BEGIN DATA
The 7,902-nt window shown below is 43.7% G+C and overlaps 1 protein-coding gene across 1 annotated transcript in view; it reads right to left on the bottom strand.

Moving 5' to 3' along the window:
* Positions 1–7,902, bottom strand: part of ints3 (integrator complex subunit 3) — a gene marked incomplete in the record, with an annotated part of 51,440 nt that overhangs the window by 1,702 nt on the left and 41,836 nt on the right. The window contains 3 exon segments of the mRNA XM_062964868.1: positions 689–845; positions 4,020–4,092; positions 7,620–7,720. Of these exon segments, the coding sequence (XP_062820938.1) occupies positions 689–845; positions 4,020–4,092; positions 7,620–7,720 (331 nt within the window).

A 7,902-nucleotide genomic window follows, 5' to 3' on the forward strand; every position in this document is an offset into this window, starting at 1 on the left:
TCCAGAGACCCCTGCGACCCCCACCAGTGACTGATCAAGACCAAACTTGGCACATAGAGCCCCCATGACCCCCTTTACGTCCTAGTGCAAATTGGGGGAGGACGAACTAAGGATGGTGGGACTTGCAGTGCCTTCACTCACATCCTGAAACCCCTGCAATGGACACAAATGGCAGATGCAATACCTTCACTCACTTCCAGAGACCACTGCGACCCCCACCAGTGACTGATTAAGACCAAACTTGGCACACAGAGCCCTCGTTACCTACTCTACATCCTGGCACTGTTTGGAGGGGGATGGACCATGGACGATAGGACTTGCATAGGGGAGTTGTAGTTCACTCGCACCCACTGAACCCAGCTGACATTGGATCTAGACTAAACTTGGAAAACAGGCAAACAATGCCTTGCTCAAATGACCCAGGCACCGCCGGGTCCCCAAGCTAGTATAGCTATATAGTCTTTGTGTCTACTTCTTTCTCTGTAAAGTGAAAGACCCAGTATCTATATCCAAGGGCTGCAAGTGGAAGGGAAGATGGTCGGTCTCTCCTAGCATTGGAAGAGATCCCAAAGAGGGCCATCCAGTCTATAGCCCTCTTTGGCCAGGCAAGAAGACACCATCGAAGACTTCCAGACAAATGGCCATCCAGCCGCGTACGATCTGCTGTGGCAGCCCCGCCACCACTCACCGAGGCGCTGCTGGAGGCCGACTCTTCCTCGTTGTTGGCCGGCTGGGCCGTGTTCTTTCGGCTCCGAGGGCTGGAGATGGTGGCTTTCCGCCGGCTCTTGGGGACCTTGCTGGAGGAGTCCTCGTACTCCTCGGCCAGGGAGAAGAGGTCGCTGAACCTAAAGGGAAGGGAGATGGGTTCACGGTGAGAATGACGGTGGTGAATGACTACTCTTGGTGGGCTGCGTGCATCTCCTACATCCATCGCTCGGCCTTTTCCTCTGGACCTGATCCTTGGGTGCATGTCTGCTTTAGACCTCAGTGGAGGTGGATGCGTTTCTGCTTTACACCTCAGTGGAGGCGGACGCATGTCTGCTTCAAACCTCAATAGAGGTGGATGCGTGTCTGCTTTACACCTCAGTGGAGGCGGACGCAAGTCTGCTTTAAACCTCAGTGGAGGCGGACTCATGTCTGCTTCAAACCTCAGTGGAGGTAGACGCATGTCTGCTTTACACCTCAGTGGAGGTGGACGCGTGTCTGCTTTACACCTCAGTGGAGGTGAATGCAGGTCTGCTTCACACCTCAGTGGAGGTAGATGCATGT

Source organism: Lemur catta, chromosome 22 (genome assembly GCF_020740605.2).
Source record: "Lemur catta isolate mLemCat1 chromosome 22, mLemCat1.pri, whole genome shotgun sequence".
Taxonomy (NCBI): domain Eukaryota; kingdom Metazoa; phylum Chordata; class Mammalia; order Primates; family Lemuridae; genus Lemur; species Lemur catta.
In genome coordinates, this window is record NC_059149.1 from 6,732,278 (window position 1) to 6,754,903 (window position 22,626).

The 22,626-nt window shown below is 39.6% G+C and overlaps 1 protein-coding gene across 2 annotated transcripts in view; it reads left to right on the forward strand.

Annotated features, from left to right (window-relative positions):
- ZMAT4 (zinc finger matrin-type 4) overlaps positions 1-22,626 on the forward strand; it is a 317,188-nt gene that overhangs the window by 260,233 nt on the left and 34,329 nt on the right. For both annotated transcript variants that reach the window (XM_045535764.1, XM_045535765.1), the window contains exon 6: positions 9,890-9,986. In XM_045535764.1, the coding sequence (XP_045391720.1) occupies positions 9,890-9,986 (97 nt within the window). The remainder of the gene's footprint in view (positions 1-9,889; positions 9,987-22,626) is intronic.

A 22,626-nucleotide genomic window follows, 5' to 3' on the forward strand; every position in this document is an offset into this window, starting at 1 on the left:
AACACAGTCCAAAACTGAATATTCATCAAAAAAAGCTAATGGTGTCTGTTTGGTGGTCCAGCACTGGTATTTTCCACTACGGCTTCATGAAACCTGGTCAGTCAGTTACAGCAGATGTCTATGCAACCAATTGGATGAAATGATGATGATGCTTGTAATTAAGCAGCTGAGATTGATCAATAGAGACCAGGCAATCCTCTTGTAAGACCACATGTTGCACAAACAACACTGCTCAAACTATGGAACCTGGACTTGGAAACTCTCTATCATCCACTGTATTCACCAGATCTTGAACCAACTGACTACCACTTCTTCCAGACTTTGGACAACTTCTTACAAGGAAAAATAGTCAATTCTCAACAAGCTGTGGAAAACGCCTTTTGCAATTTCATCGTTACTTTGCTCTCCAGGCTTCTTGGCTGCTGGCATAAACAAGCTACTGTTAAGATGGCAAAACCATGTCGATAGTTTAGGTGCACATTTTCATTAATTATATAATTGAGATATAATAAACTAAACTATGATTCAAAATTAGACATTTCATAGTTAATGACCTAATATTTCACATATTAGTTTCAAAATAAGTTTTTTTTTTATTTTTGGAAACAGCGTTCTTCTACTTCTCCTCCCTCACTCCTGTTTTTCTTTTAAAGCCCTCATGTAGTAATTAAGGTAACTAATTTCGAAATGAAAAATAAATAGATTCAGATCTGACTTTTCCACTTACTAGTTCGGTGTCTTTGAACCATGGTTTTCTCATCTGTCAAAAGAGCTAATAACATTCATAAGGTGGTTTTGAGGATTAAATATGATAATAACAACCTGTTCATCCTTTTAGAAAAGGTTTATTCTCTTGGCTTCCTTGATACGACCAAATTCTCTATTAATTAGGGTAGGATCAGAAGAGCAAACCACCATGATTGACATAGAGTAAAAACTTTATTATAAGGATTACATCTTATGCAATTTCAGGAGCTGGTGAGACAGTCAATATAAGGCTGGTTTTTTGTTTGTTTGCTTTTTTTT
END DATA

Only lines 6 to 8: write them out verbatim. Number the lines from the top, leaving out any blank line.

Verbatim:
Source organism: Lemur catta, chromosome 22 (genome assembly GCF_020740605.2).
Source record: "Lemur catta isolate mLemCat1 chromosome 22, mLemCat1.pri, whole genome shotgun sequence".
Taxonomy (NCBI): domain Eukaryota; kingdom Metazoa; phylum Chordata; class Mammalia; order Primates; family Lemuridae; genus Lemur; species Lemur catta.